A life lesson from shoes?

This is about how ordinary daily experiences can be life lessons.

Years ago, I accidentally found a brand of hiking shoe that seemed perfect in every way. Comfort. Fit. Waterproof, and a safe tread for icy weather as well as mud, especially in Toronto.

I wore these shoes daily to walk my dog. When they wore out (thanks to planned obsolescence) I bought another pair of the same make and model. And another. And another. Until I couldn’t find them anymore. Not anywhere.

Distress followed. During the pandemic, I found a similar pair with a similar tread from the same manufacturer, and ordered them online. These were uncomfortable. So I returned them and tried again online. No luck the second time.

For my third effort I found a store in the north of Toronto that sold the same brand. This time I was going to try the shoes on before buying. I spent most of a Saturday afternoon in that store, trying on many hiking and walking shoes. Finally I found a somewhat expensive pair that seemed to do the trick. I cared little about color or looks, just how they fit and felt when I walked in them.

Thank goodness the company offered 30-day refunds, no questions asked. I wore these new shoes two or three times, and they rubbed part of my foot the wrong way. So very reluctantly I decided to return them. Another Saturday afternoon wasted driving to the north of the city.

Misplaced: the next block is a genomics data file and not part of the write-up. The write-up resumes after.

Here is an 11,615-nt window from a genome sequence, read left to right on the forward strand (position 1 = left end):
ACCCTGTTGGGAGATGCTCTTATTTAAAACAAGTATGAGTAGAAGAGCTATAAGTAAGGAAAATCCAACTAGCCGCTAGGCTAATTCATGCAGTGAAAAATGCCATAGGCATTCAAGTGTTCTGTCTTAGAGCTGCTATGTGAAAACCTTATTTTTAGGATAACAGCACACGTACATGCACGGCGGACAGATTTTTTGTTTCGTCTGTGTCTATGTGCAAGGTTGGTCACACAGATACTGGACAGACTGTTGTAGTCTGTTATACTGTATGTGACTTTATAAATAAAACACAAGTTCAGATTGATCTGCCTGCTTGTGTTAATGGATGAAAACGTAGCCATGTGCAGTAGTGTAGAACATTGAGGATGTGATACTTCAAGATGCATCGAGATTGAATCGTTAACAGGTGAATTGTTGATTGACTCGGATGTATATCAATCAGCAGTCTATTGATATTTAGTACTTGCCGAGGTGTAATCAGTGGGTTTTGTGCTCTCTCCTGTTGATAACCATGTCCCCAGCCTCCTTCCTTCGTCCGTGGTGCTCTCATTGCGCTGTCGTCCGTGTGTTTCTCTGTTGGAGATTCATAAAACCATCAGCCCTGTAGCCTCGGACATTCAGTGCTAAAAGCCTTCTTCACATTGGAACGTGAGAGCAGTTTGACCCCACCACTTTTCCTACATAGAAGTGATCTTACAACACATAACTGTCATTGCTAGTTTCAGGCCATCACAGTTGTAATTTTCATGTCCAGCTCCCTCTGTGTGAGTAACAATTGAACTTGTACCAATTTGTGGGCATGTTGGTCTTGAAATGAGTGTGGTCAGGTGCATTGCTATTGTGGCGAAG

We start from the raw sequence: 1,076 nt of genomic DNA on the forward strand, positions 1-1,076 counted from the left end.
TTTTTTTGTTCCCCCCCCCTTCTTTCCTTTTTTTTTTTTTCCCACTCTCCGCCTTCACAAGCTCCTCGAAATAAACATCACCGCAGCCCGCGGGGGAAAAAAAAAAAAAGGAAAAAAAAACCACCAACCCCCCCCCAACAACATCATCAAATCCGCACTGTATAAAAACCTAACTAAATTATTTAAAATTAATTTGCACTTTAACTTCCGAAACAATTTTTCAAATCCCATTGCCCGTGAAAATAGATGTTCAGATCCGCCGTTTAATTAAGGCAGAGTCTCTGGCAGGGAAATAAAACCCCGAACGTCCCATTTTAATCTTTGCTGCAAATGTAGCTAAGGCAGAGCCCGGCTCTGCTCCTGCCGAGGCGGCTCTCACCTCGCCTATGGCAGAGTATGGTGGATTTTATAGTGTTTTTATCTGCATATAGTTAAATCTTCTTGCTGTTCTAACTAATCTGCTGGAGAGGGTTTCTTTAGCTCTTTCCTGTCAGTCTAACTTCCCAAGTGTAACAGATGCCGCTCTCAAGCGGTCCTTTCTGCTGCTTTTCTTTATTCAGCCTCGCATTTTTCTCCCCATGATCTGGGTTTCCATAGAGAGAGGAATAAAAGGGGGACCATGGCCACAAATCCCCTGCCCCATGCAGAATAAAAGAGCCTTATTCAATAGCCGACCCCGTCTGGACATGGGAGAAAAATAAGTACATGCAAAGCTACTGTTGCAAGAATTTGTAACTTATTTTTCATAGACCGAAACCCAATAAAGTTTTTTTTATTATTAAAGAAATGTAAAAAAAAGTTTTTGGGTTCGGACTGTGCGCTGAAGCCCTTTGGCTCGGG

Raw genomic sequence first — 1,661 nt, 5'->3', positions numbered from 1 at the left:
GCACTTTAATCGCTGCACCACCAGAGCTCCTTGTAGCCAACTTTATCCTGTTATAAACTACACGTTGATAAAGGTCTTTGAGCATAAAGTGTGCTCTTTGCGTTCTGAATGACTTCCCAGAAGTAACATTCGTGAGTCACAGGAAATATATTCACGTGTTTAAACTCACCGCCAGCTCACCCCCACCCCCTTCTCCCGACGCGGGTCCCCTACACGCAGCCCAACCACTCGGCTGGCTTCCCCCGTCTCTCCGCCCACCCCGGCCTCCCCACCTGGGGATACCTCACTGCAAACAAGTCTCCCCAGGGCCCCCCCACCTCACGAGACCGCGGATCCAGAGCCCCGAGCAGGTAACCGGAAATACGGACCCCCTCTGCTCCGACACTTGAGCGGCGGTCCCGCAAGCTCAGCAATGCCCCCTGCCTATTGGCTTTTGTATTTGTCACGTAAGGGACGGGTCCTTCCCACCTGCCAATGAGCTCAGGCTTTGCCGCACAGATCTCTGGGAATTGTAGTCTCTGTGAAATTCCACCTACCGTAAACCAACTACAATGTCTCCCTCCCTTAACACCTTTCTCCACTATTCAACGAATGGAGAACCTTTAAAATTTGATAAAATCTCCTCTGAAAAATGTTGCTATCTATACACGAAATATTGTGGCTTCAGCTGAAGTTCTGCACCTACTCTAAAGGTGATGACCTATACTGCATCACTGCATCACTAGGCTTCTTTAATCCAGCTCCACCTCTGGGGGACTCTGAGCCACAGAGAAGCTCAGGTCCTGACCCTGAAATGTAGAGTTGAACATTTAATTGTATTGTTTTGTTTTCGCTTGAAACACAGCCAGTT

Hanging on to the old doesn’t work

Now I didn’t have proper walking shoes. So on one of my errand days, I spontaneously decided to check out a store closer to home. And I even decided to try a different brand. Yup! I felt guilty and disloyal even trying.

And lo and behold I found the perfect shoes for me. Amazingly comfortable. Roomy. Waterproof. Even looked good and cost a lot less than my original brand.

Now, I wear these new shoes every day and marvel at how comfortable my feet feel. And how great the tread is on snow and muddy ground.

Every day, when I put my walking shoes on, I think about how long it took me to make a change. How much I resisted trying something new.  How tenacious I was in holding on to something that no longer worked.

Letting go isn’t easy. Nor is change.

But it happens.